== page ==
Guest Iin London movie review: an abysmal watch
Release date: May 25, 2018
Guest iin London movie review: an abysmal watch
The makers of Guest iin London have kept on saying that the movie is not a sequel to 2010 movie, Athithi Tum Kab Jaoge?. In one sense they are right, the movie is not a continuation of the Ajay Devgn and Konkona Sen Sharma-starrer, instead it involves a whole new adventure. But it borrows Paresh Rawal’s meddlesome guest from the original movie, as well as the director and the thread. Guest iin London is directed by Ashwni Dhir, and also stars Kartik Aaryan, Kriti Kharbanda and Tanvi Azmi. Here’s our review…
What’s it about
Aryan (Kartik Aaryan) is looking to get permanent citizenship in the UK and plans to fake-marry his girlfriend Anaya (Kriti Kharbanda) to get this done. At the same time, Chacha (Paresh Rawal) and Chachi (Tanvi Azmi) arrive in London to visit their faraway relative, which happens to be the hapless Aryan. Like Athithi Tum Kab Jaoge, the guests irritate the hosts with their super-intrusive ways. However, Aryan needs them to validate his fake marriage, so has to bear with them. But how much patience can someone have before they reach their tipping point? That’s the question Aryan, or for the matter, the audience has to ask themselves.
The actors do their best to lift this mediocre liftoff of the 2010 movie and make things engaging. Paresh Rawal is as always wonderful, while Tanvi Azmi is sweet. Kartik Aaryan is asked to repeat his harangued act from Pyar Ka Punchnama movies, which he is quite a pro at, while Kriti is decent, though her constant shrieking gets a tad bit annoying. The best bits involve Sanjay Mishra, who plays Aryan’s Pakistani neighbour, bu that isn’t saying much.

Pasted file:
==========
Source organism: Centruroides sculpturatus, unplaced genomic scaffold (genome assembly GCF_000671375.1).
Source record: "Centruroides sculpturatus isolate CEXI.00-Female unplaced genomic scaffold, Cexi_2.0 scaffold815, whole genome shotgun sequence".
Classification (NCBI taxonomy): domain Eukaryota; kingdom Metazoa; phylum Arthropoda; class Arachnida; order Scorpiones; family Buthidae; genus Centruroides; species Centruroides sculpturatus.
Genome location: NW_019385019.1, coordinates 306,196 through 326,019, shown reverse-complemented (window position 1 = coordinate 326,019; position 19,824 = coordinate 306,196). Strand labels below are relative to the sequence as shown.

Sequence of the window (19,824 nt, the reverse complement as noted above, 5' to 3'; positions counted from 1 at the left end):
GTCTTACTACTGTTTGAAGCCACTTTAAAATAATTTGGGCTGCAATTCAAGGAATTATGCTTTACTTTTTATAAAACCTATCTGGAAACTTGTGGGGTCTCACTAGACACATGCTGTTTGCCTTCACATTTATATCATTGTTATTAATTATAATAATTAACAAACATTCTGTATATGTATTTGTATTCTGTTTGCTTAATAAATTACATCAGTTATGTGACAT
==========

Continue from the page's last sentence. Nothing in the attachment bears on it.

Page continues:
Guest Iin London may not be a sequel to the Ajay Devgn-starrer, but it actually rehashes everything we liked about the first movie. Only in this case, the rehashing turns out to be a slipshod job. None of the jokes makes you go LOL, and the gags get stretched for no rhyme or reason. And don’t get me started on those innumerable fart gags, a big drawback lifted from the first movie. The makers felt that passing gas really makes people laugh, so they even went on to have a ghazal about farts. I am not joking! If the comedy is bad, the sudden change of tone to super-seriousness and then back to comedy only worsen things for us. There are racist jokes too, that won’t go down well with many of the viewers. There is also a subplot involving a lecherous boss (Naveen Kaushik) whose penchant for self-made acronyms will grate your nerves. This subplot has nothing to do with the movie and yet wastes enough time and tests our patience.
There is a twist in the movie that alludes to a real-life tragedy that happened 16 years ago. It is not wrong to refer to a tragedy to take your plot ahead, but in the case of Guest Iin London, the makers have used it as a cheap strategy to invoke viewers’ sympathies. But the idea falls flat thanks to some poor writing. It also negates some of the behaviour of two protagonists, who never betray the fact that there is a huge tragedy in their lives.
Even the track involving Aryan and Sanaya doesn’t make sense. If they are in love, why the fuss over a fake marriage? The visa issues are never even touched upon later. If they were really not in love and only fell for each other later, then the building of their relationship is screwed in the favour of more farting. Ajay Devgn’s not so secret cameo is a total bust; he is completely miscast in that role, and he looks very disinterested in whatever little he has to do. The songs are mediocre and they just add to the boredom. The dialogues are weakly written, and a couple of them create unintentional humour. Like that scene where Aryan compares guests to dogs in a very serious scene. The cinematography is alright, but in some scenes, we sense the green screen being used.
What to do
Bollywood has a serious dearth of good comedies, and unfortunately, Guest Iin London does little to help the cause. If you loved Athithi Tum Kab Jaoge, you better skip this one, for this is nothing but a poor, low-quality reboot of the 2010 movie. Watch it at your own risk.